On Thursday, June 7, 2012 4:16:12 PM UTC-4, Alex Ogier wrote:
> This isn't particularly robust. The SQL string generated by a
> particular backend isn't considered part of any API, and might change
> formatting or semantics on minor updates. Some SQL is quite
> complicated and dubiously related to the particular field, such as
> extra INDEX or UNIQUE constraint statements. Certain backends elide
> some arguments, performing constraint checking in the application (the
> sqlite backend for example just drops many constraints). In general,
> you want the migrations to be DB-agnostic, and checking SQL output
> loses this feature.
While the entire raw SQL generated by a field may be too unstable to
inspect, the underlying SQL shouldn't be completely ignored. At the very
least, the datatype needs to be inspected when freezing to detect if the
rug has been pulled out from under the ORM.
A real world use case. Django-mssql uses the datetime datatype for datetime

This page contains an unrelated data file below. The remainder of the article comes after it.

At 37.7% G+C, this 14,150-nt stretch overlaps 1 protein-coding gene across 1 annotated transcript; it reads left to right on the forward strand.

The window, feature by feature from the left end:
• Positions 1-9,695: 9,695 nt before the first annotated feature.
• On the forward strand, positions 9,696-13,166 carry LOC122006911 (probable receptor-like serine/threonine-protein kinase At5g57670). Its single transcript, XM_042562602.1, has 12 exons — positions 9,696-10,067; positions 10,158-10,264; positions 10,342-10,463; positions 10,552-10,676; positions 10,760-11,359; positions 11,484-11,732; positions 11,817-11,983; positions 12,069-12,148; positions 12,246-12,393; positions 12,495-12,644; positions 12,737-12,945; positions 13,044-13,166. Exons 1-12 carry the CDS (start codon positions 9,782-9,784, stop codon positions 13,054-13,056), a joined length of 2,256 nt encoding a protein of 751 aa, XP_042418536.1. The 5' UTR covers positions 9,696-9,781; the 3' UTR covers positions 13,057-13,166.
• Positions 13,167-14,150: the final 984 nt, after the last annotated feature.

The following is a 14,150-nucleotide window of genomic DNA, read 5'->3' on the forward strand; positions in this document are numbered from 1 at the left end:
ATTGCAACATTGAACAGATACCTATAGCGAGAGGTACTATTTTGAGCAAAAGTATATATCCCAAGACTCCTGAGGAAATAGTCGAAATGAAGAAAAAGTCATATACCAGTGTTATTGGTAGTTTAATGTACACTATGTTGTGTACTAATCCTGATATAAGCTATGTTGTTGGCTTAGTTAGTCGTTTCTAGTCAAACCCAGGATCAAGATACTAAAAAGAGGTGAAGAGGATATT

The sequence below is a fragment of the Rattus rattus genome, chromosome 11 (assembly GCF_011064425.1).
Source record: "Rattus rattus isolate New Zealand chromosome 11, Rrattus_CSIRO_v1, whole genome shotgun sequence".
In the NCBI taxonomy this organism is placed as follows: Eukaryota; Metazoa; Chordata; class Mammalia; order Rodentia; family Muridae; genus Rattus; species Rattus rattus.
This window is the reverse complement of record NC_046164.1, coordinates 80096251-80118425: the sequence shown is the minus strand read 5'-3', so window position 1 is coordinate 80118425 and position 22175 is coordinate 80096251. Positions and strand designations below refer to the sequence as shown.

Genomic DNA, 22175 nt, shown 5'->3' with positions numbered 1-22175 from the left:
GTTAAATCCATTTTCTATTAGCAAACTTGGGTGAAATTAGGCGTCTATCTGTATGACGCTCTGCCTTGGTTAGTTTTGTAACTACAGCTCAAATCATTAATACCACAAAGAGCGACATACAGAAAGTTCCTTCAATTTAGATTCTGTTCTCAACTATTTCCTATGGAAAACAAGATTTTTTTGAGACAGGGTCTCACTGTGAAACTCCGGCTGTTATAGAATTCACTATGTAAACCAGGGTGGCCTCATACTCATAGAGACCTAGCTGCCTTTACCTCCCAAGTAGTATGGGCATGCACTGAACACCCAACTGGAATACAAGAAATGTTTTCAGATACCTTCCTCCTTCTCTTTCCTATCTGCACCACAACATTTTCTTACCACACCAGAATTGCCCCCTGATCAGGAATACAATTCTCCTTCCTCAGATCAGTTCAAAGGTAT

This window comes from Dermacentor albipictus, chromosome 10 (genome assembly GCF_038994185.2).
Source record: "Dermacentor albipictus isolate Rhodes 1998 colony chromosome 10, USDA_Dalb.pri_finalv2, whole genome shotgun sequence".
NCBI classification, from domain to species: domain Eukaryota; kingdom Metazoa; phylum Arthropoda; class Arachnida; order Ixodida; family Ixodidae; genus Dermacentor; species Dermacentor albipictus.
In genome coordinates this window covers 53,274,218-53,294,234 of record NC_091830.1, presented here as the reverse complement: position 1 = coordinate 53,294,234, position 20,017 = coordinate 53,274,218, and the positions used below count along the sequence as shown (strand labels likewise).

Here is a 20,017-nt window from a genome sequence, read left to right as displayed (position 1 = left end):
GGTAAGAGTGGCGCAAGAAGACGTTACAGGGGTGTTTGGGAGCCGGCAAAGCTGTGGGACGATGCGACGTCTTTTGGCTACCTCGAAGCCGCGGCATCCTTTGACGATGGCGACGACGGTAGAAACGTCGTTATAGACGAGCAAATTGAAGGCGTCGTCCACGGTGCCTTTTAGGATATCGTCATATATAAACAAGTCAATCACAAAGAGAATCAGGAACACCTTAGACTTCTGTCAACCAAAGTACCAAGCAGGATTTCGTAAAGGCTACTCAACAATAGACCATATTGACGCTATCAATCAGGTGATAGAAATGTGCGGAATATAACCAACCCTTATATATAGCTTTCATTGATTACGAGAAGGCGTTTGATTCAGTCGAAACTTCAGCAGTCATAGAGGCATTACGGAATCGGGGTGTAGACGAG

fields. Several years ago, Microsoft made the recommendation that all new
work should use datetime2. A future version of django-mssql will switch to
using datetime2. It would be great if the proposed migration framework
handled that sort of switch, or at the very least displayed a warning about
the need for manual user intervention.
The same type of problem could be encountered if a database backend becomes
unsupported and users are forced to switch to another backend where the
maintainer follows a different set of "best practices". There are many ways
of storing the same data that are all completely valid. The most likely
problem field will be IPAddressField due to varchar(15) vs. unsigned int.